When the 2015 NCAA Women's College World Series begins tomorrow, an inescapable fact will be the presence of five teams from the Southeastern Conference (SEC) within the eight-team field. In the following graph, I've depicted the number of teams the SEC and other major conferences have placed in the WCWS over the past 10 years, based on data from the Wikipedia.
The expanding share of yellow represents SEC teams. And the trend is likely to get even more pronounced. The dashed-yellow slashes across some of the red (Big 12) blocks signify teams that were in the Big 12 at the time of their WCWS appearances, but have since moved to the SEC (Texas A&M and Missouri).
The SEC's rise in softball started slow, but once begun, has been continuous. College softball came under the aegis of the NCAA in 1982, but it wasn't until 1997 that the SEC got a team (South Carolina) into the World Series. It's not that the SEC had a bunch of weak teams in the 1980s and '90s. Many of its top softball schools of today simply did not field a team during this era. To take some examples, Florida's first year competing in softball was 1997, the same year as Alabama. Tennessee first took the field in 1996. LSU had a softball team from 1979-1981, but then dropped the sport until resuming in '97.
Between 1997-2004, the SEC placed either a single team or no team into each year's World Series. It wasn't until 2005 that the SEC sent multiple teams to Oklahoma City (in this case, Tennessee and Alabama). Tennessee became the conference's first World Series finalist in 2007, and now the SEC has won two of the last three titles (2012 Alabama; 2014 Florida).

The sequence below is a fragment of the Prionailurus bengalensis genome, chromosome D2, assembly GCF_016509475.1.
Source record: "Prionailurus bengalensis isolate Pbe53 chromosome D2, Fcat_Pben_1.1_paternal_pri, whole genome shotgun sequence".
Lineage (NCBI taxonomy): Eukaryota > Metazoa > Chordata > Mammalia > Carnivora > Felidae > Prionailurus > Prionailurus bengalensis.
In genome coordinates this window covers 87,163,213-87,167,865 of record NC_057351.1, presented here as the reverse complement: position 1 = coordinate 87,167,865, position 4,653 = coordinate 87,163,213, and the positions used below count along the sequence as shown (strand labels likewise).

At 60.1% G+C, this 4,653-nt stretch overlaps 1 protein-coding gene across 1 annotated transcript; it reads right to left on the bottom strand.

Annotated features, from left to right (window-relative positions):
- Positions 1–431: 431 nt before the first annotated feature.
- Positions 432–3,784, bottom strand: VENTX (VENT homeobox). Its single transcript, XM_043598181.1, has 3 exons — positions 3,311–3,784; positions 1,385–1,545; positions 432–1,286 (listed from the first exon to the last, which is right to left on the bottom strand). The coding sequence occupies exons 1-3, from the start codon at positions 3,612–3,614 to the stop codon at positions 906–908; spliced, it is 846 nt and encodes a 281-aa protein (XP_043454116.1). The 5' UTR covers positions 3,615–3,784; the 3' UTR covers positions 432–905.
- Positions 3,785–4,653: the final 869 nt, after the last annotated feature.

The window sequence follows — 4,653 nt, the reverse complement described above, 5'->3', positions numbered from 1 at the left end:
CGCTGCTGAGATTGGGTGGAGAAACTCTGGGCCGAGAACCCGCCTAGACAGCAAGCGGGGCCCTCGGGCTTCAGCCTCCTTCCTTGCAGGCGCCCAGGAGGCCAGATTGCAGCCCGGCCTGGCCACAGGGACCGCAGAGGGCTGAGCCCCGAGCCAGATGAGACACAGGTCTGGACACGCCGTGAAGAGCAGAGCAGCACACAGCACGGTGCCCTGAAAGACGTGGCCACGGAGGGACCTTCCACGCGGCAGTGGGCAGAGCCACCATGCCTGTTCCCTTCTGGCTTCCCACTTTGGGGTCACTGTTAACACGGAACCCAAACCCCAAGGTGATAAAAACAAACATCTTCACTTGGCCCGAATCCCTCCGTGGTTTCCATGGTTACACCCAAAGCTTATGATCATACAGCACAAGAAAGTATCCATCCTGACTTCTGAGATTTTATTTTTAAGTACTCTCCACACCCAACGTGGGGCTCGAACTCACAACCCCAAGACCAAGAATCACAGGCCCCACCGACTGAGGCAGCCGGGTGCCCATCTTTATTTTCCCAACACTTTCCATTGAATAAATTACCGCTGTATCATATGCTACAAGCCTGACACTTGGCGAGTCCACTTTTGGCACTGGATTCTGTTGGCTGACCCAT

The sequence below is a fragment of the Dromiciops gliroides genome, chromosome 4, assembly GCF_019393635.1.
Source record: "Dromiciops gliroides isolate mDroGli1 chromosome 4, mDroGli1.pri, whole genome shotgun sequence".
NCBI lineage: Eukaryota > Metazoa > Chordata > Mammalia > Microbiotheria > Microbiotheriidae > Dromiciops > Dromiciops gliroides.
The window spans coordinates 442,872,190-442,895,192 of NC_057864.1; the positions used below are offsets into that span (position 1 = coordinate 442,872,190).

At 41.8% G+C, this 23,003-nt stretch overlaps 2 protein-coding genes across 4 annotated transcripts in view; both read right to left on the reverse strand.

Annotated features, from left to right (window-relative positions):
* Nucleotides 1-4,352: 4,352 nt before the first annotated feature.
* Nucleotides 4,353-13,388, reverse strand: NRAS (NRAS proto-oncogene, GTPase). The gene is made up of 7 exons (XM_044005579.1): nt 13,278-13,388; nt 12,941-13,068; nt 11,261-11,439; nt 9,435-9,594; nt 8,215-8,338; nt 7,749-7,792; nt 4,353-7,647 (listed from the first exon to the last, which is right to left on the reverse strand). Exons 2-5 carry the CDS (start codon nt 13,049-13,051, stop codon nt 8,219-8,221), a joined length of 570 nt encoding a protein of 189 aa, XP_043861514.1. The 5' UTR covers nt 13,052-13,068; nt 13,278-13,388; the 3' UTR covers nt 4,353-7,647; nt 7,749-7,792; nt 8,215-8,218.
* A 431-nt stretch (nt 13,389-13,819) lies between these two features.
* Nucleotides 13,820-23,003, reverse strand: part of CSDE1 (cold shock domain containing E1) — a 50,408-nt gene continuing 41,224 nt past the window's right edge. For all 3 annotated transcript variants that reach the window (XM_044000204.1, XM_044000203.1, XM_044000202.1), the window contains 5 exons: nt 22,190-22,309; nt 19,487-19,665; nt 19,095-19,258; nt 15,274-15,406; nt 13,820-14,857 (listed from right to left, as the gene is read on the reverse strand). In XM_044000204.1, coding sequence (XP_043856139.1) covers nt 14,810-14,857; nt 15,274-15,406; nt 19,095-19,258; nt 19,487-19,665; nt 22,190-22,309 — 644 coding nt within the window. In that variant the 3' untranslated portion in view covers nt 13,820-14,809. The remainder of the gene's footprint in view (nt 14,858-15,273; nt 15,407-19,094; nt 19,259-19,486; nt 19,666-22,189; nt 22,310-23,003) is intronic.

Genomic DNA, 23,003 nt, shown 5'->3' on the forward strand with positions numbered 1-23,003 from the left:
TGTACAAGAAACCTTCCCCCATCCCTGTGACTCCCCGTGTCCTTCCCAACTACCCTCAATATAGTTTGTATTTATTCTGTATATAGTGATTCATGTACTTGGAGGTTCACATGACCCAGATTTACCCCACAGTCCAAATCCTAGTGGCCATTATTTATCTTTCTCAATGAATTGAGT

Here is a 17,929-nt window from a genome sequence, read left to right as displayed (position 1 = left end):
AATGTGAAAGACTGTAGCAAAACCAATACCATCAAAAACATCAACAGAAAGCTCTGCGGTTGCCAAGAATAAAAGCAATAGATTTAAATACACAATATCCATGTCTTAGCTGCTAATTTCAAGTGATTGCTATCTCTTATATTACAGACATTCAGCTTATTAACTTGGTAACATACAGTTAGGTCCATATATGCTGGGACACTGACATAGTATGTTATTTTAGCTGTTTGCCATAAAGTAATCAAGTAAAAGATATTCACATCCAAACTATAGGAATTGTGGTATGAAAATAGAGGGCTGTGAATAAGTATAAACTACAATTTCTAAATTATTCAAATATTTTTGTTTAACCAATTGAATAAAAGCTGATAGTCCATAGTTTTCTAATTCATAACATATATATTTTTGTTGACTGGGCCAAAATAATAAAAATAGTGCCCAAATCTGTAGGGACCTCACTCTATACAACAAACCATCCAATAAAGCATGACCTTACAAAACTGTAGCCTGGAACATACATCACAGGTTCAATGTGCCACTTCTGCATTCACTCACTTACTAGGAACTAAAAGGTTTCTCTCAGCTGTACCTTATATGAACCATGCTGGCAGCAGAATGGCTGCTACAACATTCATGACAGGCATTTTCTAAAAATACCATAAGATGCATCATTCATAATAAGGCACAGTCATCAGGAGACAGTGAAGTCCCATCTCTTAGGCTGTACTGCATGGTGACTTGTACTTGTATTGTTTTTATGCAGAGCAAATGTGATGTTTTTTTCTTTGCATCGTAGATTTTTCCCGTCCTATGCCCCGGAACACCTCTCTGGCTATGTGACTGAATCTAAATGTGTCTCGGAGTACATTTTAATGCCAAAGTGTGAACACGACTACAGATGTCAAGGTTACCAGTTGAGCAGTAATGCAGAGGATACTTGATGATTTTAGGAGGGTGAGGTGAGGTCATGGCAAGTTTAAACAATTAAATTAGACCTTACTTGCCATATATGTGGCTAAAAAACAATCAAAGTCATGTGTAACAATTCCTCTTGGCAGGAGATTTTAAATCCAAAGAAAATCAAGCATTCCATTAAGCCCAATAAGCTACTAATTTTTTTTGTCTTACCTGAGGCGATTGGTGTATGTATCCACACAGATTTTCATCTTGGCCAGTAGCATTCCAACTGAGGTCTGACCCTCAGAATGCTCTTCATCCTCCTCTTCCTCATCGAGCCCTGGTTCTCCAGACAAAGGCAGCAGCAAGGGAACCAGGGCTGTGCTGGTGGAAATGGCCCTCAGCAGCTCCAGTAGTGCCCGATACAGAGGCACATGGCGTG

Part of the SEC's current dominance appears to have come at the expense of the Pac 12 (formerly Pac 10), although we're dealing with small samples. National championship-caliber programs such as UCLA, Arizona, Arizona State, and Washington appear to have lost a step in recent years (although the Bruins are in this year's WCWS), with Oregon becoming the most reliable program in the conference. Counting this year, the Ducks will have appeared in three of the last four World Series.
The Big 12 is now down from its high-water mark of getting four teams (Baylor, Oklahoma, Oklahoma State, and Missouri) into the 2011 World Series to none this year. OU, which narrowly lost in last weekend's super-regionals to Alabama, appears to be the most reliable Big 12 contender, having won the 2013 national championship and finished as runner-up in 2012. Baylor may well now be the second-best program in the conference.
As Yogi Berra once supposedly said, "It's tough to make predictions, especially about the future." Still, it seems hard to imagine the SEC's current run of success slowing down any time soon.